4. Change the settings on your mobile device so that it doesn’t automatically connect to nearby Wi-Fi. That way you have to make a decision about every wifi.

5.  Only use public wifi labeled WPA2!

 

 

 

September 30th, 2014: The Importance of Updates!

Updates can be annoying.  They take time, and most of them aren’t automatic, so you have to do them right when you want to use your devices! But here’s the thing:

1.  Updates solve problems like bugs in software.  Which is more annoying: your app constantly crashing, or sitting through the update process?  Every person must answer this for themselves.

2. Updates protect you from data breaches, malware, viruses, identity theft, etc.!  This is a biggie!  Updates tend to include security patches.  Isn’t not losing all of your money worth the update time?

 

 

 

 September 16th, 2014: Let’s go Phishing!

Phishing!  It’s a serious problem. What is Phishing?? The Wikipedia definition: Phishing is the attempt to acquire sensitive information such as usernames, passwords, and credit card details (and sometimes, indirectly,money) by masquerading as a trustworthy entity in an electronic communication.

How do you avoid it?  The simplest way is to verify them.  If an email is asking you for anything: a password, credit card info, to update any of the aforementioned stuff, verify it!  Do NOT verify it by using any contact numbers within the email.  Find a contact number independently, and phone the institution.  Is this foolproof?  Well, no, but it’s leaps and bounds better than trusting email.  Do not click on anything without knowing where it’s from.  Just don’t take the chance.

 

 

 

September 9th, 2014: Google Chrome Incognito

Google Chrome’s Incognito mode keeps your browsing history from recording.  It makes it so that your when you visit a website, the evidence is automatically deleted.  How do you do this?  It depends on the advice, but here’s a breakdown:

Desktop:

1. In the top-right corner of the browser window, touch the Chrome menu icon

2. Select New Incognito Window.

Note:  You can also use the keyboard shortcuts Ctrl+Shift+N (Windows, Linux, and Chrome OS) and ⌘-Shift-N (Mac) to open an incognito window.

iOS and Android devices:
1..Touch the Chrome menu icon

2.Select New Incognito Tab.

For more information, including how to exit Incognito mode, visit https://support.google.com/chromebook/answer/95464?hl=en&ref_topic=2586070 

 

 

 

September 2nd, 2014: Two Factor Authentication(2FA)

Any passwords or username, no matter how complex, can be cracked.  The benefit of a two-factor authentication is that even if someone has your login information, they still need that second piece of the puzzle.  This piece is either something you have(a random security code sent to your phone), or something you are (thumbprint, retina scan etc.).  If any services you are using offer 2FA, you should utilize it.  It puts a stop to brute force hacking, and severely limits any other types of hacking.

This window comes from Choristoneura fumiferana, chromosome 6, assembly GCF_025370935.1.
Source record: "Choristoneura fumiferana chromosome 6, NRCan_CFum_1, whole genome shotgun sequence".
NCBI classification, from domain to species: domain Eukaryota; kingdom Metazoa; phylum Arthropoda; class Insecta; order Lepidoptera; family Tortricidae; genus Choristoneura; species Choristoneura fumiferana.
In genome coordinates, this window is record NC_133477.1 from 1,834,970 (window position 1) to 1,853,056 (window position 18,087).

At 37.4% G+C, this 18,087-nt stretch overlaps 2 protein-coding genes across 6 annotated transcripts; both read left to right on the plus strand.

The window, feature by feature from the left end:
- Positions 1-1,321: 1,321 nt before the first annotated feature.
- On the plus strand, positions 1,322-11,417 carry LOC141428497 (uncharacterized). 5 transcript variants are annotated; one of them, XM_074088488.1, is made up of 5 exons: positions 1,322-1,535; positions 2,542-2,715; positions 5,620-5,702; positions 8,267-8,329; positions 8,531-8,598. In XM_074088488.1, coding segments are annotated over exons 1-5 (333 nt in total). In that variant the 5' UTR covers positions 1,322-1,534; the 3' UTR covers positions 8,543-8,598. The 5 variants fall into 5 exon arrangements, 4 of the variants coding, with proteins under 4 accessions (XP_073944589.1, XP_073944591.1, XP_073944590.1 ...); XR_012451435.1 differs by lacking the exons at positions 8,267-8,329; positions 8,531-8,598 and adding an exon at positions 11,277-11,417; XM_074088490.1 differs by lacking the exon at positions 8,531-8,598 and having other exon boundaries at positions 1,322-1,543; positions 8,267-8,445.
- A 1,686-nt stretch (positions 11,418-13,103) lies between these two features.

August 26th, 2014: Network Access Control

It is incredibly important to know who is on your network, when they’re on, what they’re doing, and from where.  Many businesses, such as Target, Albertson’s, UPS, and Michael’s have been hit with data breaches in the past year.  All breaches that could have been prevented by Network Access Control.  There are two different kinds of network access control: out of Band and Inline.  You want Inline!  Inline sits in between your network and possible attacks or malware that could be prevented from inside your organization.  For more information go to miltonsecurity.com.

 

 

 

 

 

August 19th, 2014: Backing Up Your Data

Backing up your data is HUGE.  You never know what’s going to happen to your main machine.  It could get stolen, it could catch fire, it could crash.  You could drop a drink in it and fry it.  So many things can happen!  There are two ways we suggest to back up your machines:

1. External Hard Drives – If you can back up to an external hard drive daily, that would be awesome.  If you could do it even more often, that would be amazing.  Try to keep your hard drive in a separate place than your regular machine.

2.  Online or “Cloud” storage:  This is usually a paid service, so make sure you keep on on your payments.Check out Dropbox and GoogleDrive storage.

 

 

 

August 12th, 2014: Beware the Social Engineer

It’s amazing how much information  people are willing to give out over the phone.  Always, ALWAYS, confirm who you’re speaking to, especially if the person on the other end of the line is asking you technical or logistical questions about your workplace.  If it is someone claiming to be from ‘corporate’ or from ‘IT’, tell them you will call them back to confirm their identity. Call them back on a number that you know is correct.  Do not assume that a number they give you is correct.   When in doubt, always be skeptical.

 

 

 

 

 

August 5th, 2014: Blackhat, Bsides, Defcon DANGER

If you are staying at a hotel running Blackhat Defcon or BSidesLV, keep your Bluetooth and Wifi off!  This week is a hacker’s paradise, and they are looking for some fun at anyone’s expense!

 

 

 

 

 

July 22nd, 2014: Speed Scrolling

Scrolling down one page on a website is as simple as hitting the space bar! Think of the few seconds you save from not reaching for your mouse and adjusting to where it needs to be before you begin to scroll.  Hitting the space bar will scroll you down exactly one page.  Shift-Space will scroll you up.

 

 

 

 

 

July 15th, 2014: Shrinking Web Addresses/URL’s

Instead of sending a lengthy web address like http://www.miltonstart.com/blog/tech-tip-tuesday/ paste it in to goo.gl or tinyurl.com .  Your link will shrink down like this: goo.gl/xSXMx1

 

 

 

 

July 1st, 2014: Admin Access

Disallow Admin access to the Wi-Fi. You have to wire up to change things, but it makes it harder for hackers to break in!

 

 

 

 

 

Tech Tip Tuesday, June 24th, 2014: Snopes

Use Snopes.com to check your amazing news story so that you don’t look like a dunce.

 

 

 

 

 

June 17th, 2014: Facebook Privacy and Security

How about 20 tips on Facebook Privacy and Securitygoo.gl/B1ds7V

 

 

 

 

June 10th, 2014: Patch Tuesday

PatchTuesday!  Internet Explorer fix, and other critical updates!goo.gl/bWdvNW